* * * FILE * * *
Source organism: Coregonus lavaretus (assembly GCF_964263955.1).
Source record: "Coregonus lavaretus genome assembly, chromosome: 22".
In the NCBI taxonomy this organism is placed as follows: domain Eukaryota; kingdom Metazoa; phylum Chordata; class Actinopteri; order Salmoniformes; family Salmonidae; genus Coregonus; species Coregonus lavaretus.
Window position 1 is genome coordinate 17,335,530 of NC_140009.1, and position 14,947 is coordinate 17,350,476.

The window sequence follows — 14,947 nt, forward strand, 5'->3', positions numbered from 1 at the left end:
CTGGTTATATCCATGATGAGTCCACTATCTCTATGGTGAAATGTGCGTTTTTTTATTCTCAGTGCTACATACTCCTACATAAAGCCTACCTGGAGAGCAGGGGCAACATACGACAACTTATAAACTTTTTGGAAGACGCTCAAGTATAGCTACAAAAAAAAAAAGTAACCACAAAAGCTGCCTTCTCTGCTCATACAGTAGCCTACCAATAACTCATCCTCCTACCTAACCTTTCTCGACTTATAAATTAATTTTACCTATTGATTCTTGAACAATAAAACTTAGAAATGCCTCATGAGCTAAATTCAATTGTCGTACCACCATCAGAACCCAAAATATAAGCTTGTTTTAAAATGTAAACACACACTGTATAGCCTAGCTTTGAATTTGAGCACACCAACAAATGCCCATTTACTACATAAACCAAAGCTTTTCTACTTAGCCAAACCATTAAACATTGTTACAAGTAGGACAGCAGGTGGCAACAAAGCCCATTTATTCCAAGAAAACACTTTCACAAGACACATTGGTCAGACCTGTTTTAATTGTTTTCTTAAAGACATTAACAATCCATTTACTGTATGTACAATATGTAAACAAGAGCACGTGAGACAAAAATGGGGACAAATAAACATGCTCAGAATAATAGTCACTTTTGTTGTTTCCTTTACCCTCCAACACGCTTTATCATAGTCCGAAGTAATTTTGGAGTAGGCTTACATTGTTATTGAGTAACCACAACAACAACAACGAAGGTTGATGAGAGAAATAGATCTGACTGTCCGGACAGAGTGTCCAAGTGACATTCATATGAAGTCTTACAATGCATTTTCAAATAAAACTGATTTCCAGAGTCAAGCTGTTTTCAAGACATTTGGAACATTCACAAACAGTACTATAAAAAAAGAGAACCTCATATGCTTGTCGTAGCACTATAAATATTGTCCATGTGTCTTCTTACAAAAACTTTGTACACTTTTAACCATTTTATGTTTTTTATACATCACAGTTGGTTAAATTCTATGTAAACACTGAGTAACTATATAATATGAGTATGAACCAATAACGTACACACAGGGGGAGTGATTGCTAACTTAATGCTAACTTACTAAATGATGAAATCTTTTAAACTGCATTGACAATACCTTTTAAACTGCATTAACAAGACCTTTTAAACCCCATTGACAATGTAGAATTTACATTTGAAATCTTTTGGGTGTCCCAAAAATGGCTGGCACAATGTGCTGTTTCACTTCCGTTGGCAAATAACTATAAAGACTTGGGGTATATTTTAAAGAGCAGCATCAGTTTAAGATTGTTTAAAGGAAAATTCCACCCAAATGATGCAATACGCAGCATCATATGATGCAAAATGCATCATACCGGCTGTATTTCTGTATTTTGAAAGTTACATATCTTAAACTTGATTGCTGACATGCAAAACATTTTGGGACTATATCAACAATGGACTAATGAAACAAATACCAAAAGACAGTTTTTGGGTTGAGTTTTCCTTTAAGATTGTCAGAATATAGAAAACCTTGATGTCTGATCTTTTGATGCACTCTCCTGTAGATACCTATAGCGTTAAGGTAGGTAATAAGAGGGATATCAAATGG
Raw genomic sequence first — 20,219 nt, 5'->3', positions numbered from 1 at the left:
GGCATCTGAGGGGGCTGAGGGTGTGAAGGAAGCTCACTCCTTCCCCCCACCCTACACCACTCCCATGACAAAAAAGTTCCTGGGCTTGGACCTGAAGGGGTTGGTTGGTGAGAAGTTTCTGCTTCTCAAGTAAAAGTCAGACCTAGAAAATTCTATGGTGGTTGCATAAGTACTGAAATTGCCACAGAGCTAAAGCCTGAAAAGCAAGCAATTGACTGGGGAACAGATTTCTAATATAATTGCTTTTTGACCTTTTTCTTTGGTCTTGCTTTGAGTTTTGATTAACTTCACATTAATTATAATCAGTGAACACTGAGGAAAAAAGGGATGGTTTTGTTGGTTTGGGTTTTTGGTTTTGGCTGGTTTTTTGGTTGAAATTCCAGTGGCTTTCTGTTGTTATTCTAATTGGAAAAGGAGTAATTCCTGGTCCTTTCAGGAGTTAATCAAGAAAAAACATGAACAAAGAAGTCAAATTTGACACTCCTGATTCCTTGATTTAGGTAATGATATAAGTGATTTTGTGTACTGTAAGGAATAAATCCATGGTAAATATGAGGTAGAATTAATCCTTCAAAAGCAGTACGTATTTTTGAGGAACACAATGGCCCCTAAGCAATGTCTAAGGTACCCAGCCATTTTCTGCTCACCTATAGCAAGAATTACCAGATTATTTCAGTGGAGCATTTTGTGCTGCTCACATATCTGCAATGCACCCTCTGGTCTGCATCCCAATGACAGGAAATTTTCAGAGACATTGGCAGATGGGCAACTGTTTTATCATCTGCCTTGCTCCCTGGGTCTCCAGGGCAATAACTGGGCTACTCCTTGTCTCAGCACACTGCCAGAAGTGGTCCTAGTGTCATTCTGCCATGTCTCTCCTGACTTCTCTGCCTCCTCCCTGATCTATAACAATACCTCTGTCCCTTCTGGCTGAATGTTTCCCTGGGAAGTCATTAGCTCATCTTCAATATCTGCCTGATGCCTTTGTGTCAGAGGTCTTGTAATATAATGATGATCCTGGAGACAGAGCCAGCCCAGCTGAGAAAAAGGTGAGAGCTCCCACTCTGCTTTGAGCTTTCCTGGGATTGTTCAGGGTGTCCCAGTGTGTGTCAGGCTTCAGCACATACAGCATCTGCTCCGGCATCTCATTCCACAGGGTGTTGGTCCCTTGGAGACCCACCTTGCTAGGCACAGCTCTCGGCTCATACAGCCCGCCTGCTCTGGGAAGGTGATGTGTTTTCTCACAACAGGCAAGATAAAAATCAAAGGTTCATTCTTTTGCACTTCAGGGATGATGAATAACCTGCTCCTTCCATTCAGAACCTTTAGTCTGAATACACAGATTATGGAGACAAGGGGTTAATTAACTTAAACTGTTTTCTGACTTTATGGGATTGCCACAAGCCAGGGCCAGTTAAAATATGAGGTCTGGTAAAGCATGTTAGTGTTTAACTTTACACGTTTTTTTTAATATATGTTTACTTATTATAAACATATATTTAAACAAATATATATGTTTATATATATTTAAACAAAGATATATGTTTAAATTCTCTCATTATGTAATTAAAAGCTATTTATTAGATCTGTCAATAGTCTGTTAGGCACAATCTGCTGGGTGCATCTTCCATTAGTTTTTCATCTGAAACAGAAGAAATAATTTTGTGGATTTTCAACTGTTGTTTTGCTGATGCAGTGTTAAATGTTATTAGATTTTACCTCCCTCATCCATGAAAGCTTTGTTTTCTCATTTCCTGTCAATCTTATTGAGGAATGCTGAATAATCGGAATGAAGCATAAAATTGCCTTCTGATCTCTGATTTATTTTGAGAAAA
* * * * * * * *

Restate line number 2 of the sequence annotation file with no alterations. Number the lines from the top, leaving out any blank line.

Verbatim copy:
Source record: "Coregonus lavaretus genome assembly, chromosome: 22".